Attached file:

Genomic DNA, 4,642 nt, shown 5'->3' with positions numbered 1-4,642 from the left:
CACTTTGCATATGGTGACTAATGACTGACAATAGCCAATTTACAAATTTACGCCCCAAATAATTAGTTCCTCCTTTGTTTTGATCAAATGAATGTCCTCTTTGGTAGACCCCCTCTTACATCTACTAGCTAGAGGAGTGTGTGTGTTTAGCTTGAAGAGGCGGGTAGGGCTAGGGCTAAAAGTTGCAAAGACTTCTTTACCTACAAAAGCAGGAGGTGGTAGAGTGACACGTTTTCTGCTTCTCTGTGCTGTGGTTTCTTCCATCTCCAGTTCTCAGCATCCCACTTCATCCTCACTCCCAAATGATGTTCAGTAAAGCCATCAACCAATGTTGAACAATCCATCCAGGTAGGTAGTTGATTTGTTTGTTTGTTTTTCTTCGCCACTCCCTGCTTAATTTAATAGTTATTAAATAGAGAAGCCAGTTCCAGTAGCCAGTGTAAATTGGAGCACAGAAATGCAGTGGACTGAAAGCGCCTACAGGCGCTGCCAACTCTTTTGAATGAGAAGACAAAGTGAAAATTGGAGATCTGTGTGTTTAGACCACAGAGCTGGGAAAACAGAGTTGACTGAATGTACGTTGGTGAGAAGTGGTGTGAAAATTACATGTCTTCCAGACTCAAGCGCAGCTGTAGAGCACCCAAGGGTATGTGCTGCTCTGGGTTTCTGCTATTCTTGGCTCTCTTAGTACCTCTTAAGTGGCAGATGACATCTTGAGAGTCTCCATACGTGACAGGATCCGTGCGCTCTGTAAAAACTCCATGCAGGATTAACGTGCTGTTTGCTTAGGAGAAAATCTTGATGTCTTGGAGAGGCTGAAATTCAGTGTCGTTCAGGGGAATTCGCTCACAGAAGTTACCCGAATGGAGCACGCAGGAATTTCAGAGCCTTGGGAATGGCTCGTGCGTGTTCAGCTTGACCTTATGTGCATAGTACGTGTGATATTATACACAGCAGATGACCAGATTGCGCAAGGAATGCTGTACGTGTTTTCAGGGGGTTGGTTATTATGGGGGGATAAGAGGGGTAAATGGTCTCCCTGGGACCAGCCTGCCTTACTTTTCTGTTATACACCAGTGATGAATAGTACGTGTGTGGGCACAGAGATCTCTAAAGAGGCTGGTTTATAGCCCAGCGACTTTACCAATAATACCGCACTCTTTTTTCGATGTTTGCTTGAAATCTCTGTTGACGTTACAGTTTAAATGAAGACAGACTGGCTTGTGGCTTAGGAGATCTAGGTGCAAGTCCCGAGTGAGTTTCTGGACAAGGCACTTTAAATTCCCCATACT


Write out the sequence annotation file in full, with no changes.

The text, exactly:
Genomic DNA, 4,642 nt, shown 5'->3' with positions numbered 1-4,642 from the left:
CACTTTGCATATGGTGACTAATGACTGACAATAGCCAATTTACAAATTTACGCCCCAAATAATTAGTTCCTCCTTTGTTTTGATCAAATGAATGTCCTCTTTGGTAGACCCCCTCTTACATCTACTAGCTAGAGGAGTGTGTGTGTTTAGCTTGAAGAGGCGGGTAGGGCTAGGGCTAAAAGTTGCAAAGACTTCTTTACCTACAAAAGCAGGAGGTGGTAGAGTGACACGTTTTCTGCTTCTCTGTGCTGTGGTTTCTTCCATCTCCAGTTCTCAGCATCCCACTTCATCCTCACTCCCAAATGATGTTCAGTAAAGCCATCAACCAATGTTGAACAATCCATCCAGGTAGGTAGTTGATTTGTTTGTTTGTTTTTCTTCGCCACTCCCTGCTTAATTTAATAGTTATTAAATAGAGAAGCCAGTTCCAGTAGCCAGTGTAAATTGGAGCACAGAAATGCAGTGGACTGAAAGCGCCTACAGGCGCTGCCAACTCTTTTGAATGAGAAGACAAAGTGAAAATTGGAGATCTGTGTGTTTAGACCACAGAGCTGGGAAAACAGAGTTGACTGAATGTACGTTGGTGAGAAGTGGTGTGAAAATTACATGTCTTCCAGACTCAAGCGCAGCTGTAGAGCACCCAAGGGTATGTGCTGCTCTGGGTTTCTGCTATTCTTGGCTCTCTTAGTACCTCTTAAGTGGCAGATGACATCTTGAGAGTCTCCATACGTGACAGGATCCGTGCGCTCTGTAAAAACTCCATGCAGGATTAACGTGCTGTTTGCTTAGGAGAAAATCTTGATGTCTTGGAGAGGCTGAAATTCAGTGTCGTTCAGGGGAATTCGCTCACAGAAGTTACCCGAATGGAGCACGCAGGAATTTCAGAGCCTTGGGAATGGCTCGTGCGTGTTCAGCTTGACCTTATGTGCATAGTACGTGTGATATTATACACAGCAGATGACCAGATTGCGCAAGGAATGCTGTACGTGTTTTCAGGGGGTTGGTTATTATGGGGGGATAAGAGGGGTAAATGGTCTCCCTGGGACCAGCCTGCCTTACTTTTCTGTTATACACCAGTGATGAATAGTACGTGTGTGGGCACAGAGATCTCTAAAGAGGCTGGTTTATAGCCCAGCGACTTTACCAATAATACCGCACTCTTTTTTCGATGTTTGCTTGAAATCTCTGTTGACGTTACAGTTTAAATGAAGACAGACTGGCTTGTGGCTTAGGAGATCTAGGTGCAAGTCCCGAGTGAGTTTCTGGACAAGGCACTTTAAATTCCCCATACT